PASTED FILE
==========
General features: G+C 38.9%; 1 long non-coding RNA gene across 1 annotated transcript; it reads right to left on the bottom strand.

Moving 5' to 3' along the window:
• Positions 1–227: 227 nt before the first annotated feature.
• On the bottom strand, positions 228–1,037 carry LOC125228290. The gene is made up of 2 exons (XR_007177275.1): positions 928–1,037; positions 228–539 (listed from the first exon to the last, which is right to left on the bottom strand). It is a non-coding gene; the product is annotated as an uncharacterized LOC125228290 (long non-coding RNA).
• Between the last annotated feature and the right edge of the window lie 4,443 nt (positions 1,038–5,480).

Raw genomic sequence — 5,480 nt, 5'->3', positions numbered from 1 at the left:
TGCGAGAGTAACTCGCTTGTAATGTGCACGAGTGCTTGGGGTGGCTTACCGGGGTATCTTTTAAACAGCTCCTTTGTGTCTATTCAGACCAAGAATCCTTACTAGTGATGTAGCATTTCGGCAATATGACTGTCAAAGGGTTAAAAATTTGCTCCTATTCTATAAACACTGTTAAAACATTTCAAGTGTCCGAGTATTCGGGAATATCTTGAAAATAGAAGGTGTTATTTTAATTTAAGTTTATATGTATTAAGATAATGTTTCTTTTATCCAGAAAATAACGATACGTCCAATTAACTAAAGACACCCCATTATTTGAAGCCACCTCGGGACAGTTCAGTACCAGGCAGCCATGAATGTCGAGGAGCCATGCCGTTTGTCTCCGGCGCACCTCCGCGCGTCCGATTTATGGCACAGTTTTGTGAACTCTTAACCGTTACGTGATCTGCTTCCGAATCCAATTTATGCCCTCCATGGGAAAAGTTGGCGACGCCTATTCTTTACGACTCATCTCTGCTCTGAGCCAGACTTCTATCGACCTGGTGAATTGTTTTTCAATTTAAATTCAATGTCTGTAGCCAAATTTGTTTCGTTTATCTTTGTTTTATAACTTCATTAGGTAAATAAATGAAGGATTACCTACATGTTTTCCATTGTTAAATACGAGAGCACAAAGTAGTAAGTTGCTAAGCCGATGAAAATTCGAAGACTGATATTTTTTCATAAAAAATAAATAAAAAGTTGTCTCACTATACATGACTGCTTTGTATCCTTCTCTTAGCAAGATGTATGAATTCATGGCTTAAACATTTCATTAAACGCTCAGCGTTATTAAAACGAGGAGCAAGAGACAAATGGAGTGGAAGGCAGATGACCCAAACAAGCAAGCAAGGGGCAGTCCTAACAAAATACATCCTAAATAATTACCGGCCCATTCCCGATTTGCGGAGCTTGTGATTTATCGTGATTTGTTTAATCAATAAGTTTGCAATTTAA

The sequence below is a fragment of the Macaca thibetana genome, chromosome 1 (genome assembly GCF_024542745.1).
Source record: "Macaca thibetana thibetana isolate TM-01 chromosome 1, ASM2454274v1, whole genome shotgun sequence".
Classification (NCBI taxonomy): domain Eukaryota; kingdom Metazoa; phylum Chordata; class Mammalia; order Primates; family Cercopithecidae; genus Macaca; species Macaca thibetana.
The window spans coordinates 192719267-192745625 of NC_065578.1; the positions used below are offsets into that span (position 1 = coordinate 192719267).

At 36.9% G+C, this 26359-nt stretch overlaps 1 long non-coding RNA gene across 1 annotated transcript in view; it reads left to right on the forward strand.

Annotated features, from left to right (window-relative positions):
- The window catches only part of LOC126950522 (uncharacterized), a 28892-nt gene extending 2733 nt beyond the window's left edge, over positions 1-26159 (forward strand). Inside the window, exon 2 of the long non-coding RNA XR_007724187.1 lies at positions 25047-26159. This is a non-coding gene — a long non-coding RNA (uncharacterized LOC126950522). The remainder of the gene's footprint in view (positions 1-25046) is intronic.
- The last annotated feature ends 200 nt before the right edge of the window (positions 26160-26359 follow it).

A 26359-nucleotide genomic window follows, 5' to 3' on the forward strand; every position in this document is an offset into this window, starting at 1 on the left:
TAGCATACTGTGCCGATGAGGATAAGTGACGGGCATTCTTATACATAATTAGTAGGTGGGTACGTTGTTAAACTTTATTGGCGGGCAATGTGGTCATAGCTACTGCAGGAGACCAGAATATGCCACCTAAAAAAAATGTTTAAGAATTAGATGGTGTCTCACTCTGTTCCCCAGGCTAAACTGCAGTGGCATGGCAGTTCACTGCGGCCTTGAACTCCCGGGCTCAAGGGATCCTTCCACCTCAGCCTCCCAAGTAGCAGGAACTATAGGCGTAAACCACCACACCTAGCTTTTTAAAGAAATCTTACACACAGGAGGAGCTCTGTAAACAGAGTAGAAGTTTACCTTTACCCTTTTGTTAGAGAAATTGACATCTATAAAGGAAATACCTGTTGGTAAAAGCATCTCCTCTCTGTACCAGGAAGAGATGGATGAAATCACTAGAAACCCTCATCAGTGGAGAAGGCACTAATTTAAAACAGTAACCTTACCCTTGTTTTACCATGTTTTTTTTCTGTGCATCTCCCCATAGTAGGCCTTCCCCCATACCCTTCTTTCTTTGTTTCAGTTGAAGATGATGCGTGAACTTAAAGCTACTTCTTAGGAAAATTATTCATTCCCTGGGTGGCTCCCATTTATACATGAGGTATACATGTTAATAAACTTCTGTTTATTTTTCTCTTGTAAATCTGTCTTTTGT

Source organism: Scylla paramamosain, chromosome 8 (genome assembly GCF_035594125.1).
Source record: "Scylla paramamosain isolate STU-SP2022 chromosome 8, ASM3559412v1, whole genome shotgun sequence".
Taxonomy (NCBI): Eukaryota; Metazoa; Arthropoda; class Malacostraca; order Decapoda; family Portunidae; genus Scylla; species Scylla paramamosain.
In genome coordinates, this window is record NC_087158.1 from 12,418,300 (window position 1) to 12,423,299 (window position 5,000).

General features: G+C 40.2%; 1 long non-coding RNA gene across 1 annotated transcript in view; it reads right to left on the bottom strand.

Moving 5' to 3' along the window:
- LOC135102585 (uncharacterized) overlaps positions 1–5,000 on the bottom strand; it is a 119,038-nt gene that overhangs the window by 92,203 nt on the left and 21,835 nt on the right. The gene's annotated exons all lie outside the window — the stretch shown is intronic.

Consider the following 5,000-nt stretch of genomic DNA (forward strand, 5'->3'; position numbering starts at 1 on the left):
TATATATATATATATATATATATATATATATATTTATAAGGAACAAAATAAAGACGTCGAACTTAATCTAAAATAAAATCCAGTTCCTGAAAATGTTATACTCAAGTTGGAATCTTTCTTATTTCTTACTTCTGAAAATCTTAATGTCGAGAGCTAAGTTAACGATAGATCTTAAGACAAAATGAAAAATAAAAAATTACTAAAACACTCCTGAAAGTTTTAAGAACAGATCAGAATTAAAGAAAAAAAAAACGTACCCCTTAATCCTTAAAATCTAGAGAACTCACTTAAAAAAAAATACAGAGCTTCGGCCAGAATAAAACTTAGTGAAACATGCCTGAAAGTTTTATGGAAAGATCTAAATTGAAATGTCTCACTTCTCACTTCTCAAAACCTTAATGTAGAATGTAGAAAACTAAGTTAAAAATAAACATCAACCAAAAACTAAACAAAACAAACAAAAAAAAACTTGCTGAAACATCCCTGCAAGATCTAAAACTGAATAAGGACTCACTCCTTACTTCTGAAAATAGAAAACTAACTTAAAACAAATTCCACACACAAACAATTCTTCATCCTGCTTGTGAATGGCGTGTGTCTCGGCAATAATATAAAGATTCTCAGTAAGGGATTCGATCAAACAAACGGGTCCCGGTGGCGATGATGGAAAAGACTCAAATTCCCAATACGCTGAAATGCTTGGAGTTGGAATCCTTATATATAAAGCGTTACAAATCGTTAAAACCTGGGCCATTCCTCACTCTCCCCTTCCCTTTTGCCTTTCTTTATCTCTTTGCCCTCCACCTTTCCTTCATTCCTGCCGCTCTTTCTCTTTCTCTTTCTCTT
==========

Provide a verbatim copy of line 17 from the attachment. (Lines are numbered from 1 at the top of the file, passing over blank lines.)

TAGCATACTGTGCCGATGAGGATAAGTGACGGGCATTCTTATACATAATTAGTAGGTGGGTACGTTGTTAAACTTTATTGGCGGGCAATGTGGTCATAGCTACTGCAGGAGACCAGAATATGCCACCTAAAAAAAATGTTTAAGAATTAGATGGTGTCTCACTCTGTTCCCCAGGCTAAACTGCAGTGGCATGGCAGTTCACTGCGGCCTTGAACTCCCGGGCTCAAGGGATCCTTCCACCTCAGCCTCCCAAGTAGCAGGAACTATAGGCGTAAACCACCACACCTAGCTTTTTAAAGAAATCTTACACACAGGAGGAGCTCTGTAAACAGAGTAGAAGTTTACCTTTACCCTTTTGTTAGAGAAATTGACATCTATAAAGGAAATACCTGTTGGTAAAAGCATCTCCTCTCTGTACCAGGAAGAGATGGATGAAATCACTAGAAACCCTCATCAGTGGAGAAGGCACTAATTTAAAACAGTAACCTTACCCTTGTTTTACCATGTTTTTTTTCTGTGCATCTCCCCATAGTAGGCCTTCCCCCATACCCTTCTTTCTTTGTTTCAGTTGAAGATGATGCGTGAACTTAAAGCTACTTCTTAGGAAAATTATTCATTCCCTGGGTGGCTCCCATTTATACATGAGGTATACATGTTAATAAACTTCTGTTTATTTTTCTCTTGTAAATCTGTCTTTTGT